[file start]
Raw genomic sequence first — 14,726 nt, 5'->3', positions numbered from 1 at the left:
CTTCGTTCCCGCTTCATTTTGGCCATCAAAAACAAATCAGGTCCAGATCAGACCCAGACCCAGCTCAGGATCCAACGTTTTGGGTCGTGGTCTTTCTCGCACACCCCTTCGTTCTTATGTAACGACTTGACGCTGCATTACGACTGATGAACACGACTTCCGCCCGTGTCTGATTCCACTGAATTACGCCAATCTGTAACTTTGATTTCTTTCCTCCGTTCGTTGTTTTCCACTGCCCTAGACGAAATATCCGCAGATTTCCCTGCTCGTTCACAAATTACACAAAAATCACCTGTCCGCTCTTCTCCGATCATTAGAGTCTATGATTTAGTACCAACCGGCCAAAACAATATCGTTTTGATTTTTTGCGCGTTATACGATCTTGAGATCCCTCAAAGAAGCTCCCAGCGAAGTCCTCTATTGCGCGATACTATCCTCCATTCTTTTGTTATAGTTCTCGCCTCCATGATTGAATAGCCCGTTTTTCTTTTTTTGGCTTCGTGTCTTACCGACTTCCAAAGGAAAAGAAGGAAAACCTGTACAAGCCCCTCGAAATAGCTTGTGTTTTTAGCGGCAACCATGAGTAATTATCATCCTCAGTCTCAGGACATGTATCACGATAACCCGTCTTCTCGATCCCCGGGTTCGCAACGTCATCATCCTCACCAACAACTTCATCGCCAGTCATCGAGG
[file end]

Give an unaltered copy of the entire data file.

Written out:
Raw genomic sequence first — 14,726 nt, 5'->3', positions numbered from 1 at the left:
CTTCGTTCCCGCTTCATTTTGGCCATCAAAAACAAATCAGGTCCAGATCAGACCCAGACCCAGCTCAGGATCCAACGTTTTGGGTCGTGGTCTTTCTCGCACACCCCTTCGTTCTTATGTAACGACTTGACGCTGCATTACGACTGATGAACACGACTTCCGCCCGTGTCTGATTCCACTGAATTACGCCAATCTGTAACTTTGATTTCTTTCCTCCGTTCGTTGTTTTCCACTGCCCTAGACGAAATATCCGCAGATTTCCCTGCTCGTTCACAAATTACACAAAAATCACCTGTCCGCTCTTCTCCGATCATTAGAGTCTATGATTTAGTACCAACCGGCCAAAACAATATCGTTTTGATTTTTTGCGCGTTATACGATCTTGAGATCCCTCAAAGAAGCTCCCAGCGAAGTCCTCTATTGCGCGATACTATCCTCCATTCTTTTGTTATAGTTCTCGCCTCCATGATTGAATAGCCCGTTTTTCTTTTTTTGGCTTCGTGTCTTACCGACTTCCAAAGGAAAAGAAGGAAAACCTGTACAAGCCCCTCGAAATAGCTTGTGTTTTTAGCGGCAACCATGAGTAATTATCATCCTCAGTCTCAGGACATGTATCACGATAACCCGTCTTCTCGATCCCCGGGTTCGCAACGTCATCATCCTCACCAACAACTTCATCGCCAGTCATCGAGG